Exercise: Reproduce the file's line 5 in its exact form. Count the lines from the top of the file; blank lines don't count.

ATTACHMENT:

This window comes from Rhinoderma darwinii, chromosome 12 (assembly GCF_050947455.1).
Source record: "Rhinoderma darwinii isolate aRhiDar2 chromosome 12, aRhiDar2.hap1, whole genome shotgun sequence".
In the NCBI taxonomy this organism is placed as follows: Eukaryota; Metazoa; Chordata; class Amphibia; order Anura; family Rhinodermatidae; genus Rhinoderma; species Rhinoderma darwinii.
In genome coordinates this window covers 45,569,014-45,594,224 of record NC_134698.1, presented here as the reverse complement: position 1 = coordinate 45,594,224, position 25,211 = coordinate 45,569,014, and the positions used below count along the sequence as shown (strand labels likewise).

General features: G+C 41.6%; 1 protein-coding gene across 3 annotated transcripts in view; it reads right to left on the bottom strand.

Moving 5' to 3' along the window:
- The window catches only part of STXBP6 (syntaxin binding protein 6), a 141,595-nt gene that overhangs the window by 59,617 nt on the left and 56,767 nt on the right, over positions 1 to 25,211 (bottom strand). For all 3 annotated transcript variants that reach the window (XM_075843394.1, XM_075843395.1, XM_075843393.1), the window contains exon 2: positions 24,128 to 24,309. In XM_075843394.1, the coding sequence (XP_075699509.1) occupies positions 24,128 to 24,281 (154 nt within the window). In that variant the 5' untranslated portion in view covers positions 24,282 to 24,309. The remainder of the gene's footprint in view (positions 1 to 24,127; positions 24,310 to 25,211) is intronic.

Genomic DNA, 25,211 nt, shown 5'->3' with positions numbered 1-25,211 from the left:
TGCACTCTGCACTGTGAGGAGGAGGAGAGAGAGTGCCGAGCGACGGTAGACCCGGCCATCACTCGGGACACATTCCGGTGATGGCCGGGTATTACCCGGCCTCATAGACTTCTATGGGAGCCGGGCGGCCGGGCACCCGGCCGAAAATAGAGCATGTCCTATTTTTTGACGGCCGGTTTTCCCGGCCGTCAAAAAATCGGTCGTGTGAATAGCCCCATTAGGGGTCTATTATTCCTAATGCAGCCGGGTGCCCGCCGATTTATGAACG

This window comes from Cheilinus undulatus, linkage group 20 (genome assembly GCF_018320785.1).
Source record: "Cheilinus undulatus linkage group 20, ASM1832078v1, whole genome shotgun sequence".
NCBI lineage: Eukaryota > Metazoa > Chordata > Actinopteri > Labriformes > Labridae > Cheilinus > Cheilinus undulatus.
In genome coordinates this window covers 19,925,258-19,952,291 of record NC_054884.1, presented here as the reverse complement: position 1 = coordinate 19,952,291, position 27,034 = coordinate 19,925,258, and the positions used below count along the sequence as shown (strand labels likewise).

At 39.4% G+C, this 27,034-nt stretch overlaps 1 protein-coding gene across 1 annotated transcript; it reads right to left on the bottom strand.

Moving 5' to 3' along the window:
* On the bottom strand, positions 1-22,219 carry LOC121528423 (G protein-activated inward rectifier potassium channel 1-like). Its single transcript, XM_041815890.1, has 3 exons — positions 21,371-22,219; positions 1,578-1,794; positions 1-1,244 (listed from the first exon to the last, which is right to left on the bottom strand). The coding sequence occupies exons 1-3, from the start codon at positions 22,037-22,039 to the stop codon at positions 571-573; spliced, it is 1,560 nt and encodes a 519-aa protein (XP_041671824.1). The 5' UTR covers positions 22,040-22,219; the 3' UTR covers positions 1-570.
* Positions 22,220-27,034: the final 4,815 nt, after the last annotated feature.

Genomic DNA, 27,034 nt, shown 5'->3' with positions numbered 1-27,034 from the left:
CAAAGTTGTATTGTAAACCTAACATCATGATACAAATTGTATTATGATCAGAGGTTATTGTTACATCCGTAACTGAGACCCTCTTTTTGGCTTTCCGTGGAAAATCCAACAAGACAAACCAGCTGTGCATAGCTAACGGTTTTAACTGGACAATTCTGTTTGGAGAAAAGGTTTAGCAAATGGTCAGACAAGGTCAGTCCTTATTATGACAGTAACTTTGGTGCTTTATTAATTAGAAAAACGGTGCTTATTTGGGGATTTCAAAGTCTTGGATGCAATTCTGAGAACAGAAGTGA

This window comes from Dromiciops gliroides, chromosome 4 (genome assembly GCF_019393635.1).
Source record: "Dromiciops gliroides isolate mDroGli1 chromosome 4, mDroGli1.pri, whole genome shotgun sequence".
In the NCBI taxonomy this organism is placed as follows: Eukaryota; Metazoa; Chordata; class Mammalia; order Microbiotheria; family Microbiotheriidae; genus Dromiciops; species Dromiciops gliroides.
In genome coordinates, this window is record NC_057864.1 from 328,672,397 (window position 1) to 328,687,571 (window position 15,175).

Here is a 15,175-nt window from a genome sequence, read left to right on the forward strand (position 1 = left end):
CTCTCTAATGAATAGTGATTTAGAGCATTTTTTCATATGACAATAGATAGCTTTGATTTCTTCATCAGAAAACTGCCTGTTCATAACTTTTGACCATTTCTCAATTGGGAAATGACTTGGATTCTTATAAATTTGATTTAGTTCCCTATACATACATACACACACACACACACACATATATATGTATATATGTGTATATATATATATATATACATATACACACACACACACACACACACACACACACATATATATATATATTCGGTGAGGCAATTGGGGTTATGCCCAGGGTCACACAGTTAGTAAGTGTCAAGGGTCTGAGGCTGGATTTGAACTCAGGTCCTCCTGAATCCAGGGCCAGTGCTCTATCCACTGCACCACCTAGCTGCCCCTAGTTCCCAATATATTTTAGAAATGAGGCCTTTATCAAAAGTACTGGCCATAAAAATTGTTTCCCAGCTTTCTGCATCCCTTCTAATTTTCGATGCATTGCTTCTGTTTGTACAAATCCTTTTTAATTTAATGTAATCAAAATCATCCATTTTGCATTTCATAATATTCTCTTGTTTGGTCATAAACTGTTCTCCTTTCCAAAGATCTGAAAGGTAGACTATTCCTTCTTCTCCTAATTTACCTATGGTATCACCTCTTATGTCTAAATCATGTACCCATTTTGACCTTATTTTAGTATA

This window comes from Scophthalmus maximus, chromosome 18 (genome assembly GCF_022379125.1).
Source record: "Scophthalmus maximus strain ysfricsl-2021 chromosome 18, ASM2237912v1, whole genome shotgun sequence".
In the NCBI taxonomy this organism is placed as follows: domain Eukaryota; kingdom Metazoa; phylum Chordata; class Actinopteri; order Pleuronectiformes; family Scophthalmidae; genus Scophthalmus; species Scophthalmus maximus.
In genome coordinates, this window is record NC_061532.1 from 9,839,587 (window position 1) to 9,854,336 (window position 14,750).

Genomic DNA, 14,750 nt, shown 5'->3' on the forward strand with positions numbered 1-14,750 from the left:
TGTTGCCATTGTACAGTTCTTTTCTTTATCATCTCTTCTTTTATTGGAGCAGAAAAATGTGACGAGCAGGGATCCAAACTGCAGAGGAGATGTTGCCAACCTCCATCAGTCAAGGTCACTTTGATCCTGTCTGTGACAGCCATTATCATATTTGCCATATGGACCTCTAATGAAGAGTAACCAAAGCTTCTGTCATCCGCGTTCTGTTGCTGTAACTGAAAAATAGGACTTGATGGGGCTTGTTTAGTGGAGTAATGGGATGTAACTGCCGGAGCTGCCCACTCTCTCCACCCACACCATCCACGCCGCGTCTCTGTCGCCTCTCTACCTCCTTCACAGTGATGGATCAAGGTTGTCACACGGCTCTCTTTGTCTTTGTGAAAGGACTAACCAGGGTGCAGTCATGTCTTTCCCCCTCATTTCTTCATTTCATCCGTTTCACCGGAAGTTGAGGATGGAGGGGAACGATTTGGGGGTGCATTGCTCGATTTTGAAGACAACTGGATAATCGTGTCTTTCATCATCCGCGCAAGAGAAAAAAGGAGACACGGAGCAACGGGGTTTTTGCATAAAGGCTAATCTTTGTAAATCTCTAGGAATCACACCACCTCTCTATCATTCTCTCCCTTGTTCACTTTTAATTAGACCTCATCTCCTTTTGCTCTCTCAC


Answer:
General features: G+C 41.6%; 1 protein-coding gene across 3 annotated transcripts in view; it reads right to left on the bottom strand.